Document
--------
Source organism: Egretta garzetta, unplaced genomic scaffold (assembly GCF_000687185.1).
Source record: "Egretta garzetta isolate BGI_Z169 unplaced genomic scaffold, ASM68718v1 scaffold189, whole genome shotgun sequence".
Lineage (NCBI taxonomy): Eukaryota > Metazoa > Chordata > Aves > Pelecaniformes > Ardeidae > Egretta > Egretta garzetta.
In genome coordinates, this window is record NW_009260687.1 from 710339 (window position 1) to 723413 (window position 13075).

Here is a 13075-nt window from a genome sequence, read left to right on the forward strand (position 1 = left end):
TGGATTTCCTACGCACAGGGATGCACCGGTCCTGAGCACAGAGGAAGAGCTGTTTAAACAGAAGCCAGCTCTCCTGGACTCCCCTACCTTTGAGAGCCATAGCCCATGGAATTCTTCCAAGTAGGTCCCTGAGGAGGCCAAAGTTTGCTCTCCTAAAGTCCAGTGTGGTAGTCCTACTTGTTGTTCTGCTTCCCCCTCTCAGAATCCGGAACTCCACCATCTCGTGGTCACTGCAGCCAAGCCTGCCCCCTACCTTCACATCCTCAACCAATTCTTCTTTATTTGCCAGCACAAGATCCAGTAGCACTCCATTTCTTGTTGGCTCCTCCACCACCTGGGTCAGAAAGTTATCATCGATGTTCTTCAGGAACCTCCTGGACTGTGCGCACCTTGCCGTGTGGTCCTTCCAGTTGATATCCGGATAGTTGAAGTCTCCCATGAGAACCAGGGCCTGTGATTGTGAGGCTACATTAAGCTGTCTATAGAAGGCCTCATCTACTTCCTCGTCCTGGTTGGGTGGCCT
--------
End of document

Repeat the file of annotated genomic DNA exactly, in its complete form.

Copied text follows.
Source organism: Egretta garzetta, unplaced genomic scaffold (assembly GCF_000687185.1).
Source record: "Egretta garzetta isolate BGI_Z169 unplaced genomic scaffold, ASM68718v1 scaffold189, whole genome shotgun sequence".
Lineage (NCBI taxonomy): Eukaryota > Metazoa > Chordata > Aves > Pelecaniformes > Ardeidae > Egretta > Egretta garzetta.
In genome coordinates, this window is record NW_009260687.1 from 710339 (window position 1) to 723413 (window position 13075).

Here is a 13075-nt window from a genome sequence, read left to right on the forward strand (position 1 = left end):
TGGATTTCCTACGCACAGGGATGCACCGGTCCTGAGCACAGAGGAAGAGCTGTTTAAACAGAAGCCAGCTCTCCTGGACTCCCCTACCTTTGAGAGCCATAGCCCATGGAATTCTTCCAAGTAGGTCCCTGAGGAGGCCAAAGTTTGCTCTCCTAAAGTCCAGTGTGGTAGTCCTACTTGTTGTTCTGCTTCCCCCTCTCAGAATCCGGAACTCCACCATCTCGTGGTCACTGCAGCCAAGCCTGCCCCCTACCTTCACATCCTCAACCAATTCTTCTTTATTTGCCAGCACAAGATCCAGTAGCACTCCATTTCTTGTTGGCTCCTCCACCACCTGGGTCAGAAAGTTATCATCGATGTTCTTCAGGAACCTCCTGGACTGTGCGCACCTTGCCGTGTGGTCCTTCCAGTTGATATCCGGATAGTTGAAGTCTCCCATGAGAACCAGGGCCTGTGATTGTGAGGCTACATTAAGCTGTCTATAGAAGGCCTCATCTACTTCCTCGTCCTGGTTGGGTGGCCT